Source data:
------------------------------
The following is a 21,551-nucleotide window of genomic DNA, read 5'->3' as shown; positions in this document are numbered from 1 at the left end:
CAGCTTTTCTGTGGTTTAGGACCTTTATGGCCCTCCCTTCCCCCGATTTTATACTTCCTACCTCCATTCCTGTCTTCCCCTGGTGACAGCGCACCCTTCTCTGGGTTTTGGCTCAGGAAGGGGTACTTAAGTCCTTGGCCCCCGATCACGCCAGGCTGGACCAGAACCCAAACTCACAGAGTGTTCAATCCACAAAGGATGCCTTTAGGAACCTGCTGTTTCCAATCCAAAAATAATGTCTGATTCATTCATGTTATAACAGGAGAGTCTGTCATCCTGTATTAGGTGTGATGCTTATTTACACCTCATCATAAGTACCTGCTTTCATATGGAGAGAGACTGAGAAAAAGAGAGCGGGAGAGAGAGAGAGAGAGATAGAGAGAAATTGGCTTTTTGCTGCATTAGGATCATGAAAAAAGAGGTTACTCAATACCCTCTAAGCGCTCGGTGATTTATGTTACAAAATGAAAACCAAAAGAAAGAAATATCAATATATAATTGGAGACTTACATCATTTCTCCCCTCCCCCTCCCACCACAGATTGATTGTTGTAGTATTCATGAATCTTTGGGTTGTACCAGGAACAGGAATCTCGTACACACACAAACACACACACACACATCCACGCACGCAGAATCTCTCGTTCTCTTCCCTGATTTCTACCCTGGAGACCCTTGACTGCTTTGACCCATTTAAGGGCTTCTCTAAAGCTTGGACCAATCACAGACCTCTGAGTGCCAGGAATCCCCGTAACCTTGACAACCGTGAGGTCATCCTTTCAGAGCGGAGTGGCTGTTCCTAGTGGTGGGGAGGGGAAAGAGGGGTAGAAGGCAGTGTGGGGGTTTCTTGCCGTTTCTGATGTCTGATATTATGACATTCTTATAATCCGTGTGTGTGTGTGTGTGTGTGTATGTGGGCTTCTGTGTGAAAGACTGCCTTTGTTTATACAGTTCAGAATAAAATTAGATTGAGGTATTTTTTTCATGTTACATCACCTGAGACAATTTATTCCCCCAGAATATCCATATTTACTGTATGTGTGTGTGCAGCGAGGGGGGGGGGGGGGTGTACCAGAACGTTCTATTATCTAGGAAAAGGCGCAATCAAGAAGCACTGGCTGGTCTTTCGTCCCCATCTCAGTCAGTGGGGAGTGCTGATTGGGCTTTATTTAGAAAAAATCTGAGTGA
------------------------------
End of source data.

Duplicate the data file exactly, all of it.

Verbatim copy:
The following is a 21,551-nucleotide window of genomic DNA, read 5'->3' as shown; positions in this document are numbered from 1 at the left end:
CAGCTTTTCTGTGGTTTAGGACCTTTATGGCCCTCCCTTCCCCCGATTTTATACTTCCTACCTCCATTCCTGTCTTCCCCTGGTGACAGCGCACCCTTCTCTGGGTTTTGGCTCAGGAAGGGGTACTTAAGTCCTTGGCCCCCGATCACGCCAGGCTGGACCAGAACCCAAACTCACAGAGTGTTCAATCCACAAAGGATGCCTTTAGGAACCTGCTGTTTCCAATCCAAAAATAATGTCTGATTCATTCATGTTATAACAGGAGAGTCTGTCATCCTGTATTAGGTGTGATGCTTATTTACACCTCATCATAAGTACCTGCTTTCATATGGAGAGAGACTGAGAAAAAGAGAGCGGGAGAGAGAGAGAGAGAGATAGAGAGAAATTGGCTTTTTGCTGCATTAGGATCATGAAAAAAGAGGTTACTCAATACCCTCTAAGCGCTCGGTGATTTATGTTACAAAATGAAAACCAAAAGAAAGAAATATCAATATATAATTGGAGACTTACATCATTTCTCCCCTCCCCCTCCCACCACAGATTGATTGTTGTAGTATTCATGAATCTTTGGGTTGTACCAGGAACAGGAATCTCGTACACACACAAACACACACACACACATCCACGCACGCAGAATCTCTCGTTCTCTTCCCTGATTTCTACCCTGGAGACCCTTGACTGCTTTGACCCATTTAAGGGCTTCTCTAAAGCTTGGACCAATCACAGACCTCTGAGTGCCAGGAATCCCCGTAACCTTGACAACCGTGAGGTCATCCTTTCAGAGCGGAGTGGCTGTTCCTAGTGGTGGGGAGGGGAAAGAGGGGTAGAAGGCAGTGTGGGGGTTTCTTGCCGTTTCTGATGTCTGATATTATGACATTCTTATAATCCGTGTGTGTGTGTGTGTGTGTGTATGTGGGCTTCTGTGTGAAAGACTGCCTTTGTTTATACAGTTCAGAATAAAATTAGATTGAGGTATTTTTTTCATGTTACATCACCTGAGACAATTTATTCCCCCAGAATATCCATATTTACTGTATGTGTGTGTGCAGCGAGGGGGGGGGGGGGGTGTACCAGAACGTTCTATTATCTAGGAAAAGGCGCAATCAAGAAGCACTGGCTGGTCTTTCGTCCCCATCTCAGTCAGTGGGGAGTGCTGATTGGGCTTTATTTAGAAAAAATCTGAGTGA